Key Skills of Project Managers

While there is a broad range of skills needed to effectively manage the people, process, and technical aspects of any project, it becomes clear there is a set of key skills that each project manager should have. While these skill categories are not necessarily exclusive of each other, let's group them into five (5) categories to streamline our review and discussion:

  1. Project Management Fundamentals The "science" part of project management, covered in this book, including office productivity suite (such as Microsoft Office, email, and so on) and project management software skills.
  2. Business Management Skills Those skills that would be equally valuable to an "operations" or "line-of-business" manager, such as budgeting, finance, procurement, organizational dynamics, team development, performance management, coaching, and motivation.
  3. Technical Knowledge The knowledge gained from experience and competence in the focal area of the project. With it, you greatly increase your "effectiveness" as a project manager. You have more credibility, and you can ask better questions, validate the estimates and detail plans of team members, help solve technical issues, develop better solutions, and serve more of a leadership role.


    Active listening is one of the secret weapons of effective project managers.

  4. Communication Skills Since communication is regarded as the most important project management skill by PMI, I felt it was important to separate these out. Skills included in this category would include all written communication skills (correspondence, emails, documents), oral communication skills, facilitation skills, presentation skills and the most valuableactive listening. Active listening can be defined as "really listening" and the ability to listen with focus, empathy, and the desire to connect with the speaker.
  5. Leadership Skills This category overlaps with some of the others and focuses on the "attitude" and "mindset" required for project management. However, it also includes key skills such as interpersonal and general "people" skills, adaptability, flexibility, people management, degree of customer-orientation, analytical skills, problem-solving skills, and the ability to keep the "big picture" in mind.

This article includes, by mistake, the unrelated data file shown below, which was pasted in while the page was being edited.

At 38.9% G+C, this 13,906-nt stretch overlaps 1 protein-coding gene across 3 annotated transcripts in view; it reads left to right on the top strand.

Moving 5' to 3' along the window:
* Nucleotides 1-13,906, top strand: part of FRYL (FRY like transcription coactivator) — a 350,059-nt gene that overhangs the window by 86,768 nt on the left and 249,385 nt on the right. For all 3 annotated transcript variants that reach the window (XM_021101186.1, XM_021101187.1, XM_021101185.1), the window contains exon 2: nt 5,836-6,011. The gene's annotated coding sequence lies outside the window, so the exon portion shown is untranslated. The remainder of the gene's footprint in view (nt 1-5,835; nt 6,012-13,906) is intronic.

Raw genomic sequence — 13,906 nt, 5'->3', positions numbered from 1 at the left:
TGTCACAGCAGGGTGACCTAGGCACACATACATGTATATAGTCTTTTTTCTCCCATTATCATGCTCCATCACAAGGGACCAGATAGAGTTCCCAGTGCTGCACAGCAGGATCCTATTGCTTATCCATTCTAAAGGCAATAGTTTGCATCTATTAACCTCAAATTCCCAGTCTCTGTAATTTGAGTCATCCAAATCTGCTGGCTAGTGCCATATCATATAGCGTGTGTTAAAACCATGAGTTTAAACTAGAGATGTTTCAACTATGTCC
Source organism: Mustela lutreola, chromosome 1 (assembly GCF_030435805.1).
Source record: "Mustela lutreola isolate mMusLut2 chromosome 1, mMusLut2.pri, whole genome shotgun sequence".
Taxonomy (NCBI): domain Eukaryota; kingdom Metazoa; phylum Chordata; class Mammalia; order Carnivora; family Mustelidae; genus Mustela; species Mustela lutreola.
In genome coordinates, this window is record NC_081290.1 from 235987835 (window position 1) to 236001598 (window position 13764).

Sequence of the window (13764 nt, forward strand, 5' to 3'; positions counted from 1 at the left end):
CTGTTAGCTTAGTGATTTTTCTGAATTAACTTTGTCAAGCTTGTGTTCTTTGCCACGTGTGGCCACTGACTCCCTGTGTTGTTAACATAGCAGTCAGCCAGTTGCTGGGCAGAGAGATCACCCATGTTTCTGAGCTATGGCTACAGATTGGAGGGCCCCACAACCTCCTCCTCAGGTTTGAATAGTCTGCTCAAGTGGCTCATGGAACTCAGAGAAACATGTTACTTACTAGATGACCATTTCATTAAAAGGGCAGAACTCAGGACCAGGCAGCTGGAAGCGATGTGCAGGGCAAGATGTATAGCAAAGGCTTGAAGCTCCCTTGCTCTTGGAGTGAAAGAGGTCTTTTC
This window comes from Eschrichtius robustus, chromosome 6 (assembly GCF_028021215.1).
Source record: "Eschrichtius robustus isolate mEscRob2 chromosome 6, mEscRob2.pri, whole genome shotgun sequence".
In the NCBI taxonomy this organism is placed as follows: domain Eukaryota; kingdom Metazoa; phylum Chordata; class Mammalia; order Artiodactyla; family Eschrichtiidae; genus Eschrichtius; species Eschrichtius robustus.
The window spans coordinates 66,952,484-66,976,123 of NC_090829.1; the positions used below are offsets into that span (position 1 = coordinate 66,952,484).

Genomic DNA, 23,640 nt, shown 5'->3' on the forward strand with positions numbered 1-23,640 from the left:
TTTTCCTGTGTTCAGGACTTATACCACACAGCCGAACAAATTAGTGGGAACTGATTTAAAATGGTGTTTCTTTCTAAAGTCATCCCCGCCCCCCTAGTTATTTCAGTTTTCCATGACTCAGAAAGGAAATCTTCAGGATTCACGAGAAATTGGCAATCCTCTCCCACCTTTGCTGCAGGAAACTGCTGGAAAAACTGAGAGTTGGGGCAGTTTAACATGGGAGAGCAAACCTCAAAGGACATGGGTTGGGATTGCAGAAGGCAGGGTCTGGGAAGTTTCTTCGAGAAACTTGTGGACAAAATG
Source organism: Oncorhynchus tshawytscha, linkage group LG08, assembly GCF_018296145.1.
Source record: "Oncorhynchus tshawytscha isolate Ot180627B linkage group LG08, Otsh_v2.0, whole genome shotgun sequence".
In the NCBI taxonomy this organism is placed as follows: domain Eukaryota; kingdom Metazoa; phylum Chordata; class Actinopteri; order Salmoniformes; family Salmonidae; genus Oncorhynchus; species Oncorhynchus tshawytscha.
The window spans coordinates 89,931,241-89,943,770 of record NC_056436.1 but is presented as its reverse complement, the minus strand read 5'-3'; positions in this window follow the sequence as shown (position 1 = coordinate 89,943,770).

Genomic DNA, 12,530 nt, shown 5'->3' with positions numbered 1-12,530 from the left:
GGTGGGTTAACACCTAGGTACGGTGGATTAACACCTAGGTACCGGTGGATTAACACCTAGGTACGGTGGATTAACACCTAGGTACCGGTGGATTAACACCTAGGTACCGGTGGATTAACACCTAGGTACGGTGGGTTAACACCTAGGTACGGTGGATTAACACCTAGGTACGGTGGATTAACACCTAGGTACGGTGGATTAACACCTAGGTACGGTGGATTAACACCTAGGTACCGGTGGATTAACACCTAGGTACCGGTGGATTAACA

The specific combination of skills that are required for a project manager to be successful on a given project will vary depending on the size and nature of the project. For example, as a general rule, on larger projects, technical knowledge will be less important that competence in the other four skill categories.

I know, I know…after reading this, you are probably thinking either one or more of the following:

  • "You must be kidding! I need to be good in all those areas to manage a project?"
  • "Wait! I've been on projects before, and I've yet to see a project manager who could do all that."
  • "Wait, you must be kidding! If anyone was excellent in all those areas, they'd be a CxO of our company."

To help answer all of these questions, please understand two important observations:

  1. Many projects are not successful.
  2. You do not need to get an "A" in all of these categories to be successful as a project manager.

The key is that the project manager has the right mix of skills to meet the needs of the given project. In addition, a self-assessment against these skill categories will allow you to leverage your strengths, compensate for your deficiencies, and focus your self-improvement program.

Part i. Project Management Jumpstart

Project Management Overview

The Project Manager

Essential Elements for any Successful Project

Part ii. Project Planning

Defining a Project

Planning a Project

Developing the Work Breakdown Structure

Estimating the Work

Developing the Project Schedule

Determining the Project Budget

Part iii. Project Control

Controlling a Project

Managing Project Changes

Managing Project Deliverables

Managing Project Issues

Managing Project Risks

Managing Project Quality

Part iv. Project Execution

Leading a Project

Managing Project Communications

Managing Expectations

Keys to Better Project Team Performance

Managing Differences

Managing Vendors

Ending a Project

Absolute Beginner[ap]s Guide to Project Management
Absolute Beginner[ap]s Guide to Project Management
ISBN: 078973821X
Year: 2006
Pages: 169 © 2008-2020.
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